Did you know that certain Delta Amex cards have an annual companion certificate? And even better, if you meet specific criteria, you can use your Delta annual companion certificate for Hawaii travel.
The Alaska MileagePlan Visa Signature by Bank of America is my favorite airline card. It offers one of the better values out there with 3x miles on Alaska Air purchases, first free checked bag for up to six people on your itinerary, and it has the famous $99 + tax companion certificate. And what’s even better is that the card’s annual fee is only $75. That’s worlds better than American’s credit card, even though that one offers priority boarding and other benefits. But other cards have companion certificates too.
Platinum Delta SkyMiles by American Express
The first of these other companion certificate cards is the Platinum Delta SkyMiles credit card by American Express. And as a Platinum Delta SkyMiles cardholder, you’ll enjoy:
- 35,000 bonus SkyMiles after spending $1,000 within the first three months
- $100 statement credit after making your first Delta purchase within the first three months
- Miles Boost: 10,000 bonus SkyMiles and 10,000 bonus MQMs after spending $25,000 during a calendar year; additional 10,000 miles and MQMs for spending $50,000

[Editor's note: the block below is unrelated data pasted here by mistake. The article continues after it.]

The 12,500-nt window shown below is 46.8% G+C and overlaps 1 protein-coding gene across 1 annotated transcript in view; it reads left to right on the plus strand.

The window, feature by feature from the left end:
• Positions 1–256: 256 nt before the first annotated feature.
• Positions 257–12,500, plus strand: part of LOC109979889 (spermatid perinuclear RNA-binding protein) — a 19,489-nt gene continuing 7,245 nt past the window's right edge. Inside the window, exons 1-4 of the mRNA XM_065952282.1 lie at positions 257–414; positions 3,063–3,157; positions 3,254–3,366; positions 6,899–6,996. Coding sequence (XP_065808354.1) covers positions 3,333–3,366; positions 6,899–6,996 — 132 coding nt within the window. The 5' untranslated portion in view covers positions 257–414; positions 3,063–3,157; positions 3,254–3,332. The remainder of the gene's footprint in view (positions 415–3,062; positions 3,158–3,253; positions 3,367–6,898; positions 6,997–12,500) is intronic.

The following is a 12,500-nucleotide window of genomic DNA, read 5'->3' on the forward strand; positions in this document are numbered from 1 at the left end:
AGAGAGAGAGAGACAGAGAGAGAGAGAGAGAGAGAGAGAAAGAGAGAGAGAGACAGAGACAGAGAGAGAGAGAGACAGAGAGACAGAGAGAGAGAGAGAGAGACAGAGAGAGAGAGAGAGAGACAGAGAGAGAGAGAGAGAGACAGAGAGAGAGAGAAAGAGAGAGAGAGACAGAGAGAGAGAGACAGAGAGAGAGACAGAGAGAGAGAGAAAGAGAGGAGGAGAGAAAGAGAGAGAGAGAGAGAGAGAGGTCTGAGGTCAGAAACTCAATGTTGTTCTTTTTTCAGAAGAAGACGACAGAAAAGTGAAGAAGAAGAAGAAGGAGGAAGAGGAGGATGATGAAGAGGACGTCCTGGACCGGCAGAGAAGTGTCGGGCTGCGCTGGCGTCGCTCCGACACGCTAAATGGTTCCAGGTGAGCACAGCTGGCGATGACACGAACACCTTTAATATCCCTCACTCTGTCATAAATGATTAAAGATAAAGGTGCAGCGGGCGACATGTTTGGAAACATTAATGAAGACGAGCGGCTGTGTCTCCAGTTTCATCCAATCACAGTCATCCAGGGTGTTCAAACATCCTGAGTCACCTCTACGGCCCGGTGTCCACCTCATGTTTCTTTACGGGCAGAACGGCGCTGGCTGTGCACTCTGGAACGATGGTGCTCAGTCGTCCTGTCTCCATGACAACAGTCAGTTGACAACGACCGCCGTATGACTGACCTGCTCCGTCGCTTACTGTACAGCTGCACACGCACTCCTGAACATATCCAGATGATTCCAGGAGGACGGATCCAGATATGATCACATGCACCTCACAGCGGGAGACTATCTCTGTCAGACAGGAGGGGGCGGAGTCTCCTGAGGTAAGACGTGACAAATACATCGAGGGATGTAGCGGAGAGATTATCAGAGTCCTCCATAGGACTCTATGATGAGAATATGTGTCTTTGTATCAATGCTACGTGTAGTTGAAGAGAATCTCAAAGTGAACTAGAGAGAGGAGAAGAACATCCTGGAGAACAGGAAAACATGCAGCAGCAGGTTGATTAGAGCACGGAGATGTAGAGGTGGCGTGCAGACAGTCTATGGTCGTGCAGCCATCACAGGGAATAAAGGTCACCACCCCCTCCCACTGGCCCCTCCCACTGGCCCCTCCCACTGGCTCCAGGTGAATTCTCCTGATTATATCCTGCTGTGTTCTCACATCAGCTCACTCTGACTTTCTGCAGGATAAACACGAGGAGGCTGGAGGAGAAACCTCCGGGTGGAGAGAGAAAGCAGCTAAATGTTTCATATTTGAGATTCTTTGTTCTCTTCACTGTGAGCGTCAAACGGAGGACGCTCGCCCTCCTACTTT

- 2x SkyMiles on Delta purchases
- First checked-bag free for you and up to nine other traveling on your itinerary
- No foreign transaction fee
- Priority Zone 1 Boarding
- Discounted SkyClub access ($29 each for you and up to two guests)
- 20% discount on in-flight food, beverage, and earphone purchases
- Annual companion certificate
The card carries an annual fee of $195, which is a lot higher than the Alaska MileagePlan Visa’s $75, but the benefits of the card justify the annual fee, in my opinion. You see, unlike Alaska’s companion certificate, there is no fee for the Delta version. Your companion fare is free with the certificate, though you do need to pay the taxes, etc. of up to $75. The caveat being, though, that the certificate is only valid on flights within the 48 contiguous state, nor can your flight have more than four segments. But, if you live in Hawaii, Alaska, Puerto Rico, or the U.S. Virgin Islands, you can still use the companion certificate. You just have to ensure that your flight originates in your home state (territory) and that the address on your account is in that state (territory).